Reporter 463, 12 March 2001
Richard Lacey is once again in demand following the latest farming crisis.
The Guardian was eager to hear the professorís views on the foot and
mouth outbreak. According to Lacey, "we can attribute foot and mouth directly
to our industrialised agriculture and food system," and for things to get
better, "we are going to have to change our attitude to food."
Professor Lacey also gave The Guardian his first big interview for five years. In the profile he discusses the events which followed his warnings against BSE. 10 years ago Professor Lacey became a household name when he suggested BSE could be transmitted to humans. As a result of these claims politicians and the food industry vilified him and continued to do so until last year when the Philips report into the BSE crisis was released.
The report vindicated Professor Lacey. According to him, "the media sensationalised what I said, and took it out of context. They didnít mention that I said it was a distinct possibility that no one was vulnerable. They deliberately focused on the worst case scenario to discredit me."
The Yorkshire Evening Post featured Dr Laurence Smithís call for action
on teachersí stress. Dr Smith, from the School of Psychology, believes it is
a national scandal that the issue was not being addressed.
He said: "Itís not just a question of teachersí pay but the conditions of work and the demand that is put on staff. They are a very unappreciated section of our society."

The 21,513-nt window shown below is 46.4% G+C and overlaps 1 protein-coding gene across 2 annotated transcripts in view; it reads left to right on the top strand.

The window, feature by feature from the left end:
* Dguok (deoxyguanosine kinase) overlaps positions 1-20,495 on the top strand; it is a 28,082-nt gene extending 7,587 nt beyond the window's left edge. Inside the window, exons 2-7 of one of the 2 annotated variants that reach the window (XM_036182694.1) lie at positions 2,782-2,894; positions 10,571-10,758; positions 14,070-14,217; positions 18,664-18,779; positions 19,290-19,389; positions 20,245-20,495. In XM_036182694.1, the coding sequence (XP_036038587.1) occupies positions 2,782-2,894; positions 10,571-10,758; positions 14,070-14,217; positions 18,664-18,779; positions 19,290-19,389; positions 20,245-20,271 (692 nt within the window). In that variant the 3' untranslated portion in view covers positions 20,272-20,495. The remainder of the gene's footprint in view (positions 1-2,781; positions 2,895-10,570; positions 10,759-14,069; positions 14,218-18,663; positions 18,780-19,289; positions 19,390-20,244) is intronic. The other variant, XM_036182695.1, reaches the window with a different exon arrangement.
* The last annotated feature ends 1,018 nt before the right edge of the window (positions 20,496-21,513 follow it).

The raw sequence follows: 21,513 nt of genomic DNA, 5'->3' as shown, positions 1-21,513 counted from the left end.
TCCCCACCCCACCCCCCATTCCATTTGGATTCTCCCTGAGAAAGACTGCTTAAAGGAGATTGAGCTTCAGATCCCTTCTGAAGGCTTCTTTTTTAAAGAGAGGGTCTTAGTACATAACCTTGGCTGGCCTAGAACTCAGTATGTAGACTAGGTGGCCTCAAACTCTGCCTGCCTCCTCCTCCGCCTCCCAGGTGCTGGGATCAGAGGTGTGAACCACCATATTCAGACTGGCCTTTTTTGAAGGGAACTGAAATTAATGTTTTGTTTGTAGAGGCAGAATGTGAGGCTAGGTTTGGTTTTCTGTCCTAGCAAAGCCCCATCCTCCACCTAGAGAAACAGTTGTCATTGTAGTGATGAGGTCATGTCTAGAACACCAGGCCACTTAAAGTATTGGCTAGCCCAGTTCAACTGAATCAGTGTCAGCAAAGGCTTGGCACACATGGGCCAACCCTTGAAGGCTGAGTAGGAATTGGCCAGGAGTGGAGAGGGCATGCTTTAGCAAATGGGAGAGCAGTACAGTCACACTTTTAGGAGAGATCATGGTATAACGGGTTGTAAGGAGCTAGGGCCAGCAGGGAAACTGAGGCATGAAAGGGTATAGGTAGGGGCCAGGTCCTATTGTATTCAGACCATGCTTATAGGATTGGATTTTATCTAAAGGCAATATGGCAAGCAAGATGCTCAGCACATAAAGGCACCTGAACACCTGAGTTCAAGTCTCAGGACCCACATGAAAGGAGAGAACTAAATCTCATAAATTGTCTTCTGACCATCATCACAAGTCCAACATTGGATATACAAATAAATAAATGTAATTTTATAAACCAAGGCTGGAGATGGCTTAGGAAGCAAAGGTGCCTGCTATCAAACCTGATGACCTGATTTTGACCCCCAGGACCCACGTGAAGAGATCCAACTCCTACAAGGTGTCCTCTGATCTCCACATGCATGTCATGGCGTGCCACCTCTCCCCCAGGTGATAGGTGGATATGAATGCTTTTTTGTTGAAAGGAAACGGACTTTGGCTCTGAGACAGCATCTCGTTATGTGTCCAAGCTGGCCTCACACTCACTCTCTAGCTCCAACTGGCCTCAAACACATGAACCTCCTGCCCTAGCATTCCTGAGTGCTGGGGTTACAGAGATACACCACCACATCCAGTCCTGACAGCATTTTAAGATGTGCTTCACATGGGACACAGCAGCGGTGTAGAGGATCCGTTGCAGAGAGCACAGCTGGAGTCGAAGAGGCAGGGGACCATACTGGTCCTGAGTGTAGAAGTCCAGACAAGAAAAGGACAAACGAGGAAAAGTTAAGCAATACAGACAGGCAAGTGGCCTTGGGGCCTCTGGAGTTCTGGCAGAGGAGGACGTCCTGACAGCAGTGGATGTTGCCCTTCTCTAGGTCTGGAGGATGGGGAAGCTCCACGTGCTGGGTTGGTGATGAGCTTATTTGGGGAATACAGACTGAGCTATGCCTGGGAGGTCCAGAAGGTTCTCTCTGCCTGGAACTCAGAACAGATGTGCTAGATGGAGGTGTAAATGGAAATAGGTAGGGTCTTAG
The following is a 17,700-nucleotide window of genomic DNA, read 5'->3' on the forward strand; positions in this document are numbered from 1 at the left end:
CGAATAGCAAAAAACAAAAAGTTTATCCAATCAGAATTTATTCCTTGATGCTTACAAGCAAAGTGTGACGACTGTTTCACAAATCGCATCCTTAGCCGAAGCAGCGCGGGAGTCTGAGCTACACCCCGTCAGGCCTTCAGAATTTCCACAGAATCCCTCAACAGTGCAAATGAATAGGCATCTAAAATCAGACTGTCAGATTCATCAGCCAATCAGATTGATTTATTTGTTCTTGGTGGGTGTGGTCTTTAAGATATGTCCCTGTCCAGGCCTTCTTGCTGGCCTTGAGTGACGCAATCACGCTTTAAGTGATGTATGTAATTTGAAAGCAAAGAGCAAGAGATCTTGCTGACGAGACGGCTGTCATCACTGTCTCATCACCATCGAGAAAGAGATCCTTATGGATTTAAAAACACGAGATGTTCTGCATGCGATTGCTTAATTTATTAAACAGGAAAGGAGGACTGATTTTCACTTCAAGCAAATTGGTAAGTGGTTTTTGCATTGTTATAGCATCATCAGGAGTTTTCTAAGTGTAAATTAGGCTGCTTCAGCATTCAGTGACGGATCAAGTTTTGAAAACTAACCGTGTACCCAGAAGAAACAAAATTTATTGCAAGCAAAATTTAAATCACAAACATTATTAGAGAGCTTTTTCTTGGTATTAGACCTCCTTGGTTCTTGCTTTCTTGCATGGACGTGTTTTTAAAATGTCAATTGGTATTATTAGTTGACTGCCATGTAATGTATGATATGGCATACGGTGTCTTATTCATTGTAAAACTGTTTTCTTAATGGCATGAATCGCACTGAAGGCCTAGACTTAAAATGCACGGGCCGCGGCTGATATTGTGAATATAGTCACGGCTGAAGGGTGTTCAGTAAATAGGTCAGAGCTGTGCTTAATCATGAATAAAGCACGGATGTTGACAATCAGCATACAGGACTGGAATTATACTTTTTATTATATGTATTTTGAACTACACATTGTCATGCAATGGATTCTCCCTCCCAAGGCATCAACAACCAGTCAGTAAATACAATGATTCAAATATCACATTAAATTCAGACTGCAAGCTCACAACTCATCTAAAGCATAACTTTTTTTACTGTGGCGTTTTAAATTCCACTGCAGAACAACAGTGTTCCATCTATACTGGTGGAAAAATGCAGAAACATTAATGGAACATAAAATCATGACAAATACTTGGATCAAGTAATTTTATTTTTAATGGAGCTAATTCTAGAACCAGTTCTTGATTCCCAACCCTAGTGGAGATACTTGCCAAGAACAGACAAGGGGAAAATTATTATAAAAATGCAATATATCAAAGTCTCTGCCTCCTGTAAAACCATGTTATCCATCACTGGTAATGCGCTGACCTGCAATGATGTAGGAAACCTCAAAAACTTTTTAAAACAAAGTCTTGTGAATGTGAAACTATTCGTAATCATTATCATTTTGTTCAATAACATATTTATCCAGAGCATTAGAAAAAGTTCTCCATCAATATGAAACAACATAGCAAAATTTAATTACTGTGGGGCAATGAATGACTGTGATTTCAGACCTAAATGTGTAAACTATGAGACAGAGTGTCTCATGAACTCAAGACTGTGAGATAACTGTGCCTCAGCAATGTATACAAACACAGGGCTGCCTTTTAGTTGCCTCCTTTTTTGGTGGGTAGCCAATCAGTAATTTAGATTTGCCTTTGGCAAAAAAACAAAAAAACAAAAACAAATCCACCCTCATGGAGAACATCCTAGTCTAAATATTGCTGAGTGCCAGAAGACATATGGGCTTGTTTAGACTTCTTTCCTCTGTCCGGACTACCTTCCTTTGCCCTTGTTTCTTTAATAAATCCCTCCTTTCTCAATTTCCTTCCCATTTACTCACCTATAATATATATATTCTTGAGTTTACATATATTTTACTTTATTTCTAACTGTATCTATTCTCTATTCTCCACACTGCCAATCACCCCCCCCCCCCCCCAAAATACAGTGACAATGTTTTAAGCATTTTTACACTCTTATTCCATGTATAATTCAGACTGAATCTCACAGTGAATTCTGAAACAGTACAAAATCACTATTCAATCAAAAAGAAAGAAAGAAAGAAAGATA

Hugo Radice, Director of the Centre for Russian, Eurasian and Central European
Studies, has been explaining why so many people complain about the research
assessment exercise. His unique explanation appeared in the Times Higher
and the Red Pepper magazine.
He draws an analogy between the British Higher Education system and the Soviet mode of production. According to Radice: "the institutions we work in resemble more and more closely the Soviet form of enterprise. Our activities take place within a rigid hierarchy through the university as a whole and onto HEFCE, the functional equivalent of Gosplan, the high command of the Soviet planning system."
The University of Leeds has been allocated over £62 million, the second largest
allocation, for teaching from the Higher Education Funding Council for England.
News of HEFCEís funding allocations of £3.1 billion for teaching and £888 million for research was featured in the Times Higher. The University is also among ten institutions that will each receive a block grant of more than £100 million for research.
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